In patients with SARS-CoV-2 infection, endotracheal intubation is a procedure with a high risk for transmission. A videolaryngoscopy is a supplementary level of health care provider protection, but commercial videolaryngoscopes are expensive and not always available in pediatric intensive care units in Argentina. Our objective was to describe intubation practice using an infant head mannequin with a low-cost, handcrafted videolaryngoscope. Fifteen pediatricians with no prior experience using the device participated in an intubation practice in a head mannequin with a handcrafted videolaryngoscope. The average time for the first attempt was 116.4 seconds (95 % confidence interval [CI]: 84.8- 148.0) and, for the second one, 44.2 seconds (95 % CI: 27.7-60.6). Time decreased significantly for the second attempt (p: 0.0001). A successful intubation was achieved with the device in all attempts, and the procedure duration decreased with the second practice.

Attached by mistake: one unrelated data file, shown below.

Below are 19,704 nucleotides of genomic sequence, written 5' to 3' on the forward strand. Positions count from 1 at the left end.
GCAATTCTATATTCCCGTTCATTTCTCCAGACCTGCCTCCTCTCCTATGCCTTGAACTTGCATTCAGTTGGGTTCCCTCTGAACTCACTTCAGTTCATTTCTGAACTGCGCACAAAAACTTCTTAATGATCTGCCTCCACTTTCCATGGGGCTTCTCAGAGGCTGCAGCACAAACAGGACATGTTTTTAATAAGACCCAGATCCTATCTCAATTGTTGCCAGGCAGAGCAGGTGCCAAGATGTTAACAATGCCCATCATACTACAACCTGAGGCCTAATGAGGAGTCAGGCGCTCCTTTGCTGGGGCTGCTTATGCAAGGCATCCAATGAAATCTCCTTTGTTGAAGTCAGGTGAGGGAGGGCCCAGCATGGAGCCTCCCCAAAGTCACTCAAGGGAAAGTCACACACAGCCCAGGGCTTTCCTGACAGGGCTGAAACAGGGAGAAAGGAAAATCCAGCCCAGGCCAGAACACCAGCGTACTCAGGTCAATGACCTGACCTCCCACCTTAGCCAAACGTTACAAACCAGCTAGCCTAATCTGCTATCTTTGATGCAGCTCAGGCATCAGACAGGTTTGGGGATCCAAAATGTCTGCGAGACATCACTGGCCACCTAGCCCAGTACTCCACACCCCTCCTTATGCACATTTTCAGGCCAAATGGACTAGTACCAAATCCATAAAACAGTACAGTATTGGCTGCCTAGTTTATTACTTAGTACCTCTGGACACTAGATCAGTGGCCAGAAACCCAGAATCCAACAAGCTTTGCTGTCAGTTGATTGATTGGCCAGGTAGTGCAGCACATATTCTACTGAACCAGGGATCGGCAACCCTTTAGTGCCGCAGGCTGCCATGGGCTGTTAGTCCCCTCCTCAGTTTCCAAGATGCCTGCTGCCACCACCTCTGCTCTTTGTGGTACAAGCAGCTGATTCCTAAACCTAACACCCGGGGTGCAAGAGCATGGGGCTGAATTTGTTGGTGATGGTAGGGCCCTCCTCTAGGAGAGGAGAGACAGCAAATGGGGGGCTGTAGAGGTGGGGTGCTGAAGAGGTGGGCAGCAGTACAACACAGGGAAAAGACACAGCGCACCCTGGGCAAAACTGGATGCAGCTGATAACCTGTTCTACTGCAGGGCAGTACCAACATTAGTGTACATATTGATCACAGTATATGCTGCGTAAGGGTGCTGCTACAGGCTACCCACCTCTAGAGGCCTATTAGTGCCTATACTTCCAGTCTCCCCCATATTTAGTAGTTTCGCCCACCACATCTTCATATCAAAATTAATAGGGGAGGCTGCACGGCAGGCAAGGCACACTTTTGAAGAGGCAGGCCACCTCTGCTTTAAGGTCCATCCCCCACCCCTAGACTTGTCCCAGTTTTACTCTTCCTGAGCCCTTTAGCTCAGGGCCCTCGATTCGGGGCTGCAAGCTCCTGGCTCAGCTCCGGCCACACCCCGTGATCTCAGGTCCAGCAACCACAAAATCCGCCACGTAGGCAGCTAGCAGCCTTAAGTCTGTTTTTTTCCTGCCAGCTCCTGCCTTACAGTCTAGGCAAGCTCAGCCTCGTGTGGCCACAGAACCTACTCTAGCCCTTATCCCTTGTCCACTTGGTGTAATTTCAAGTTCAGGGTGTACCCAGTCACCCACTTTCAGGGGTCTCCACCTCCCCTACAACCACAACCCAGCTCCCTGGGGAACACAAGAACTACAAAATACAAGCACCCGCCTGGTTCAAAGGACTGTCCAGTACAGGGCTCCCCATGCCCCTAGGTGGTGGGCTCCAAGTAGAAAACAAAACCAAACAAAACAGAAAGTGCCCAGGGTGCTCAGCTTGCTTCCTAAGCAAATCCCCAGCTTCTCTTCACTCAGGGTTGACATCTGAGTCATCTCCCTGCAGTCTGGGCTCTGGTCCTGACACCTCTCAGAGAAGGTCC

En pacientes con infección por SARS-CoV-2 la intubación endotraqueal es un procedimiento con riesgo elevado de contagio. La videolaringoscopia complementa la protección del profesional, pero los videolaringoscopios comerciales son caros y no siempre están disponibles en las terapias intensivas pediátricas argentinas. El objetivo fue describir la práctica de intubación en un modelo de cabeza de simulación de lactante con un videolaringoscopio artesanal de bajo costo. Quince pediatras sin experiencia previa con el dispositivo participaron de una práctica de intubación en una cabeza de simulación con un videolaringoscopio artesanal. El tiempo promedio del primer intento fue de 116,4 segundos (intervalo de confianza del 95 % [IC95 %]: 84,8-148,0) y, el del siguiente fue de 44,2 segundos (IC95 %: 27,7­60,6). El tiempo disminuyó de forma significativa en el segundo intento (p : 0,0001). El dispositivo permitió la intubación exitosa en todos los intentos acortando la duración del procedimiento en la segunda práctica.